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See also: bwiti



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Proper nounEdit


  1. (religion) A syncretistic religion and spiritual discipline practised in Gabon and Cameroon.
    • 2007, Margaret P. Battin, Erik Luna, Arthur G. Lipman, Paul M. Gahlinger, Douglas E. Rollins, Jeanette C. Roberts, Troy L. Booher, Drugs and Justice: Seeking a Consistent, Coherent, Comprehensive View, page 194,
      Bwiti has not yet appeared in the United States and thus has not made a request for a religious exemption for its consumption of iboga. Clearly, Bwiti would satisfy criteria for a bona fide religion in the context of drug use (or “nondrug” use).
    • 2009, Marlene Dobkin de Rios, The Psychedelic Journey of Marlene Dobkin de Rios[1], page 85:
      Under the influence of iboga, the Bwiti initiates are able to communicate directly with an assembly of dead ones—a chain of ancestors.
    • 2010, Stephen Gray, Returning to Sacred World: A Spiritual Toolkit for the Emerging Reality[2], page 297:
      In West Africa, iboga is most often used as a sacrament of initiation in the Bwiti religion. Bwiti is a widely accepted and officially recognized religion in Gabon and in recent decades has spread to several neighboring countries.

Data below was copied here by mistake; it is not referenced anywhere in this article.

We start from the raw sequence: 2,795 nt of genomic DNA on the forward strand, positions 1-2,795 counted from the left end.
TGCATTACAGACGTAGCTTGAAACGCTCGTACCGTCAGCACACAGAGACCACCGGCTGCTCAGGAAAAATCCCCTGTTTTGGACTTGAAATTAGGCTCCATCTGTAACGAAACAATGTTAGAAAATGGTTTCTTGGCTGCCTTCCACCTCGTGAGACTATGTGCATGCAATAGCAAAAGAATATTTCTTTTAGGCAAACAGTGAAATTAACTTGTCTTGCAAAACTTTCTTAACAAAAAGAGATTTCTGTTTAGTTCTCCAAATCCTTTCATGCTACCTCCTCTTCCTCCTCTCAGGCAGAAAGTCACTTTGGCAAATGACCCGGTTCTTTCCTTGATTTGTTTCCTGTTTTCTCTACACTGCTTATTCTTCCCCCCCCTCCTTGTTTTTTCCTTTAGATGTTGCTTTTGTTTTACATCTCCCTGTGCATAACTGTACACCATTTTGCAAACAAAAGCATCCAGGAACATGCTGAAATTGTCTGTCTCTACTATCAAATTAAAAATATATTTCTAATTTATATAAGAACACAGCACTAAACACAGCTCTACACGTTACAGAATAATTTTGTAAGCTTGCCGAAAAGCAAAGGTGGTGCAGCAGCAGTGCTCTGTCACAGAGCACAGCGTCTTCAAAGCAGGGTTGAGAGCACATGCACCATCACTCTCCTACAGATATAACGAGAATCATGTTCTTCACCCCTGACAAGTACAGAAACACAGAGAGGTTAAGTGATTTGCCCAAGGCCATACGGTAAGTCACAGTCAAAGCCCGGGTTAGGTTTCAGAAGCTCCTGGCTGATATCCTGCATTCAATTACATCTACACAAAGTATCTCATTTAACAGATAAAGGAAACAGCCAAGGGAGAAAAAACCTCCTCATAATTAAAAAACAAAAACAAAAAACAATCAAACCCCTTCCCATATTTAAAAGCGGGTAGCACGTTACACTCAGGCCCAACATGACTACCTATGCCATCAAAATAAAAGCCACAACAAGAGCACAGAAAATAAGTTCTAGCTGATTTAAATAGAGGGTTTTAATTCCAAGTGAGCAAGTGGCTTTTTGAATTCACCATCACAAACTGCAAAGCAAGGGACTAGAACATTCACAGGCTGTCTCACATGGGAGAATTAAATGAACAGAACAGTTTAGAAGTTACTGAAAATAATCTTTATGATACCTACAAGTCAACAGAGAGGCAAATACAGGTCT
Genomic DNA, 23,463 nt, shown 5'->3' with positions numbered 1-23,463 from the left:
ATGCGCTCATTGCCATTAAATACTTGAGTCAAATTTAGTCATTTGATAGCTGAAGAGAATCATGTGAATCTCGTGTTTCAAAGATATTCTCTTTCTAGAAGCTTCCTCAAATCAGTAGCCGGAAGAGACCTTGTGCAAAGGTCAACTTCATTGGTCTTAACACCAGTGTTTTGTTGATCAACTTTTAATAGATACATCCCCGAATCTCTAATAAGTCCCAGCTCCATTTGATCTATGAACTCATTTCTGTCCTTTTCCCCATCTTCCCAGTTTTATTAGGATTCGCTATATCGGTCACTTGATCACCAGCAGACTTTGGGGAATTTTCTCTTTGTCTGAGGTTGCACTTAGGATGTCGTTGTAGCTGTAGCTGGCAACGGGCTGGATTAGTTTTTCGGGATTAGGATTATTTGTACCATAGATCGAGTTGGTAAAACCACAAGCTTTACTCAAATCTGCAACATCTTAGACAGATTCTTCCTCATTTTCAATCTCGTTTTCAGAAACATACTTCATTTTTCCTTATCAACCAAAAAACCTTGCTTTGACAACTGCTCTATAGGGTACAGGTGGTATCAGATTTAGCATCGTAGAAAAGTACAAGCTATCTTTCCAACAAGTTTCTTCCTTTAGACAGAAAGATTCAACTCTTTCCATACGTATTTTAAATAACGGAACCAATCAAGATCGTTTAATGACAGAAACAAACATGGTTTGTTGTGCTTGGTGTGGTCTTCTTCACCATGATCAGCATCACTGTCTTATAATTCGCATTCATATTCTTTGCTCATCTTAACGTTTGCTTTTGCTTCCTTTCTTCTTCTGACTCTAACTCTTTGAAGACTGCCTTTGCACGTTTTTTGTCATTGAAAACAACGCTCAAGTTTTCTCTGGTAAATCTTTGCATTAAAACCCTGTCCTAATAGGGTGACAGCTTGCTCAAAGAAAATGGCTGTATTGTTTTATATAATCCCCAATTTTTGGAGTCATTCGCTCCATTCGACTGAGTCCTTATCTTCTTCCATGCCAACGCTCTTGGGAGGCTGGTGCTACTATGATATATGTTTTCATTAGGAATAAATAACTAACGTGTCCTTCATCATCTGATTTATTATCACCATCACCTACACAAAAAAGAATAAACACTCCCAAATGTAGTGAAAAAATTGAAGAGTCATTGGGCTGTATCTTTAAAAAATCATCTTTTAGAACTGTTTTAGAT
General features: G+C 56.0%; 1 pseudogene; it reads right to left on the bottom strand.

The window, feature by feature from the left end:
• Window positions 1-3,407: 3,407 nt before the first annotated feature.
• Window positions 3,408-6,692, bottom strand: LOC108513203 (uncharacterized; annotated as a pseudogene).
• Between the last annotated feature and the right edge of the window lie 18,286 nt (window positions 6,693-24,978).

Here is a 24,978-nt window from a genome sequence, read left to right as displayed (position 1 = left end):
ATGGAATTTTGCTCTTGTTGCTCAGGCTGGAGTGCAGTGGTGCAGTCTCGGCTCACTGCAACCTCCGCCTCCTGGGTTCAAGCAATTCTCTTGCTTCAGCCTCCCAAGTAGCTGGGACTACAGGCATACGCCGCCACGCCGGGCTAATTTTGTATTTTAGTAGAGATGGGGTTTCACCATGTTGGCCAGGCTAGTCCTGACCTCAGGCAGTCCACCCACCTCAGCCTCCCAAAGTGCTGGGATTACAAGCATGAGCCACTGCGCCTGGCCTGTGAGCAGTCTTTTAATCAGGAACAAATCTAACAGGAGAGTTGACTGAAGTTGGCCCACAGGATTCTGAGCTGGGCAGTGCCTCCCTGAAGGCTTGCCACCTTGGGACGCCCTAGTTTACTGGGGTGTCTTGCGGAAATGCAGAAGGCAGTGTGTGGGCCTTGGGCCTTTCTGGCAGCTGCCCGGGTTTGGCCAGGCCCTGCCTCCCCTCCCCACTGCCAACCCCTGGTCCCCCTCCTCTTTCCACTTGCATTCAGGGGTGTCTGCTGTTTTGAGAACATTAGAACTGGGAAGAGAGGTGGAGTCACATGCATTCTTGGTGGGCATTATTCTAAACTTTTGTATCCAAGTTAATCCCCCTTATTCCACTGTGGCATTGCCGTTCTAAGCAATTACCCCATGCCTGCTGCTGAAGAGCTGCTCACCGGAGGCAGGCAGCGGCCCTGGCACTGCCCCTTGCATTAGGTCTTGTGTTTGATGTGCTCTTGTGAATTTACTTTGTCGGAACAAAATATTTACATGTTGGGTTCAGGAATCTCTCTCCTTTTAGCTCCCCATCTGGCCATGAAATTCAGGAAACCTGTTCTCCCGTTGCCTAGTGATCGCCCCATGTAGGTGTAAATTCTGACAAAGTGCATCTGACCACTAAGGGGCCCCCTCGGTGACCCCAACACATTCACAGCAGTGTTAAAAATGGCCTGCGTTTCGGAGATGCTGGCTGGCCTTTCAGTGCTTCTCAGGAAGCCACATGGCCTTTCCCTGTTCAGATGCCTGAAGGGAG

• 2013, Des Tramacchi, 6: Entheogenic dance ecstasis: cross-cultural contexts, Graham St John (editor), Rave Culture and Religion, page 132,
      Bwiti is a new religious movement found among the Fang and Metsogo peoples of Gabon in equatorial West Africa. This ecstatic, syncretic cult, influenced by the Bieri ancestral cult and Christian evangelism, has been characterized as a reformative movement and as a dynamic form of resistance and response to colonialism (Fernandez 1982). The polymorphous Bwiti religion is spread throughout Fang territory, but chapels are relatively autonomous, and there is little organization beyond that found at the level of individual villages (Fernandez 1972).



Bwiti (plural Bwiti)

  1. (religion, Bwiti) An ancestor, especially one appearing in a drug-induced vision to an initiate of the Bwiti religion.
    • 2007, Christina Pratt, Bwiti, entry in An Encyclopedia of Shamanism, Volume One: A-M, page 75,
      To enter the Bwiti religion initiates must see Bwiti, the Ancestors. The only way to see Bwiti is in the altered state of consciousness induced by Iboga, the sacred plant entheogen utilized by Bwiti followers.
    • 2009, Marlene Dobkin de Rios, The Psychedelic Journey of Marlene Dobkin de Rios[3], page 85:
      The initiate falls to the ground in a stupor after drinking the iboga brew. The Bwiti then is supposed to reveal itself under diverse and macabre forms.